The euro sank on Wednesday as a poll revealed that German business confidence declined in November, while the Turkish currency stayed under pressure as President Tayyip Erdogan supported interest rate cuts despite rising inflation.
According to the Ifo institute, German business confidence deteriorated for the fifth month in a row as supply issues in production and a surge in coronavirus cases clouded Germany's economic prospects.
The euro was down 0.3 percent at $1.1216 at 1145 GMT, close to its lowest point of $1.1203 since early July 2020, which was reached in previous London trade.
The implied euro volatility for the next month has reached its highest point since January.
Jeremy Stretch, head of G10 FX strategy at CIBC, described the euro as being on the verge of breaking through $1.1190 due to falling business expectations amid COVID cases' risk of increased levels of German limitations.
Analysts believe the euro would drop more if Germany applies further COVID-19 limitations following Austria's reintroduction of a complete shutdown.
Chancellor Angela Merkel summoned the leaders of the Social Democrats, Greens, and Free Democrats on Tuesday to address the epidemic as she prepares to give over power to a new coalition of Social Democrats, Greens, and Free Democrats. Nearly 67,000 new coronavirus cases were reported in Germany.
Meanwhile, the battered Turkish lira recovered after reaching an all-time low of 13.45 against the US dollar on Tuesday, when it plunged about 15% on the day as Erdogan supported recent monetary easing.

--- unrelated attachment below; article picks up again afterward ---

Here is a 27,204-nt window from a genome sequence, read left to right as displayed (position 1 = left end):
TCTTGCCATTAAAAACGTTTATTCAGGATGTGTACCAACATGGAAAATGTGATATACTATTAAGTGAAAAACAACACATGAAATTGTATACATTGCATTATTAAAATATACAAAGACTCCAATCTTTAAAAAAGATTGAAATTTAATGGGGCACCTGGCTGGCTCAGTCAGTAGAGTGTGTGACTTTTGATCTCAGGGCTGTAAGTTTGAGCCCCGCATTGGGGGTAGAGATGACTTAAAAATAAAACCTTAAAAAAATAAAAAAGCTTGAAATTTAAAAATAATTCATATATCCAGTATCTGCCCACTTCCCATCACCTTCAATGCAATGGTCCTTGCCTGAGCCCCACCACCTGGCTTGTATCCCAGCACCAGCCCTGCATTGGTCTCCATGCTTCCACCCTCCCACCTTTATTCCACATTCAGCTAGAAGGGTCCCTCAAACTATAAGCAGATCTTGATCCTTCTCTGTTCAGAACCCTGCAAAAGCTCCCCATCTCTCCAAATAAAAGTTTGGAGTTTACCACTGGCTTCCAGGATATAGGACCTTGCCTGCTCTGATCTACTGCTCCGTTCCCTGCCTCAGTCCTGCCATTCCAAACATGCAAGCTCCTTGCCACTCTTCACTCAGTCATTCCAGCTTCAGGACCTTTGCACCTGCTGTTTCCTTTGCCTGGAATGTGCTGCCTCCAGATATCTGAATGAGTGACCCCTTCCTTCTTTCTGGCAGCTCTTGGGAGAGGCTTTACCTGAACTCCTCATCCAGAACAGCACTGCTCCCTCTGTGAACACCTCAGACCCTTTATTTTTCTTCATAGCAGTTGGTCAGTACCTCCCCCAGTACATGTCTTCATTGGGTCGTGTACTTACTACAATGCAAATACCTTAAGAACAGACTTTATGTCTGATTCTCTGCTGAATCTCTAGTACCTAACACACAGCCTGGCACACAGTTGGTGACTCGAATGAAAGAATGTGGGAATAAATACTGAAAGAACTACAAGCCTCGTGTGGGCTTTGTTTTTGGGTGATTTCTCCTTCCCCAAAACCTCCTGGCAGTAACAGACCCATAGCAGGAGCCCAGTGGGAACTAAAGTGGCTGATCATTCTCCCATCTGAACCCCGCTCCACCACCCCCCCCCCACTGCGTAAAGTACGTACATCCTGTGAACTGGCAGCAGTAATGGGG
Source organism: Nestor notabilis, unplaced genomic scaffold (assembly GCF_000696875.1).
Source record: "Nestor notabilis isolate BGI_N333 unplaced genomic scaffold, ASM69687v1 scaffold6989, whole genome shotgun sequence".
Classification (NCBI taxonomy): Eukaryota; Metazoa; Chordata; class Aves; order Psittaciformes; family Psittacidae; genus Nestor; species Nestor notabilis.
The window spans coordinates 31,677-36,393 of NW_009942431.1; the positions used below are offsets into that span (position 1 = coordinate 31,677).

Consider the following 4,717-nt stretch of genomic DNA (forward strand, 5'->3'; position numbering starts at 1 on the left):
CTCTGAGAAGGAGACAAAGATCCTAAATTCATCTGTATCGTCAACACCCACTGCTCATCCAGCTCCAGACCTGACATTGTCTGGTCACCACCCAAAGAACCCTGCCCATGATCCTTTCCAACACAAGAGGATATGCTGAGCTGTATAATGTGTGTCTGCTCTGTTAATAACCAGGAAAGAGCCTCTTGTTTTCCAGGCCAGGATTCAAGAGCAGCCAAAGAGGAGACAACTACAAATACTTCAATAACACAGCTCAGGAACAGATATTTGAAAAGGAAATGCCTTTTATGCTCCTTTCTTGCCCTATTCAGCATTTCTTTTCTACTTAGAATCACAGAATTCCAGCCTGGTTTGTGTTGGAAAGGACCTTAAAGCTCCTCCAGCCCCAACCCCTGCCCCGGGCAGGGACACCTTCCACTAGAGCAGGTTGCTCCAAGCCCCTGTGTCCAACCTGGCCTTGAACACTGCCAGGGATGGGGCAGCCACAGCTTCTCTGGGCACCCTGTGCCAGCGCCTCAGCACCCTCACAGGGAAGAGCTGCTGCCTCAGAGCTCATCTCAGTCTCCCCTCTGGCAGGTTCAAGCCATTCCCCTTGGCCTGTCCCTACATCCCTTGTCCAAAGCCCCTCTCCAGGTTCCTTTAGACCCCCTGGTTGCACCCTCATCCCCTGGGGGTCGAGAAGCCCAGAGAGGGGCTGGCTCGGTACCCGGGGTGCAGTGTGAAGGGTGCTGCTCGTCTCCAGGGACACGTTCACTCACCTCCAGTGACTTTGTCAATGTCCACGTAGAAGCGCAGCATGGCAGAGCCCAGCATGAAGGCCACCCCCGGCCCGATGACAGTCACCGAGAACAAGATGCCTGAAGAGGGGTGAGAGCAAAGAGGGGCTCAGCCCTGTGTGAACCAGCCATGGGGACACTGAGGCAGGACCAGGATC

Those advocating for action to stem the currency's collapse, which has reached 11 consecutive sessions of record lows, have received significant condemnation.
Given the strong inflation rate, Berenberg FX trader Moritz Paysen believes the low-interest rate policy is fairly unconventional.
The US dollar rose more on fresh expectations that the Federal Reserve will raise interest rates to manage inflation.
The index increased 0.2 percent to 96.680 after hitting a new 16-month peak of 96.758 ahead of the minutes of the November Federal Reserve Open Market Committee (FOMC) meeting and following a spike after the Fed chair Jerome Powell's re-nomination.
The dollar has risen to heights not seen since 2017, reaching 115.23 against the yen tonight.
Although the FOMC meeting minutes are not relevant as the meeting took place before the inflation statistics showed a jump in US prices, it will still be interesting to see how far the hawks and doves diverge, says ING, even if it was before the consideration of faster cuts and more rapid tightening.
A spate of US statistics, featuring unemployment claims, growth, and the Fed's preferred inflation gauge, is due later Wednesday, ahead of the Thanksgiving break on Thursday.
During the whole quiet Asian session, the New Zealand dollar was the most active currency. As of last night, it dropped 0.65% to $0.6908 after the Reserve Bank of New Zealand hiked rates less than expected.
Given the never-ending flood of statistics indicating that the United States has a significant inflation issue, those findings are outstanding. In March, wages increased by 5.6 percent year on year, up from 5.2 percent in February.Stocks
After a volatile afternoon, stock futures opened marginally higher Monday evening, as investors considered the market effects of Federal Reserve Chairman Jerome Powell's re-nomination.Stocks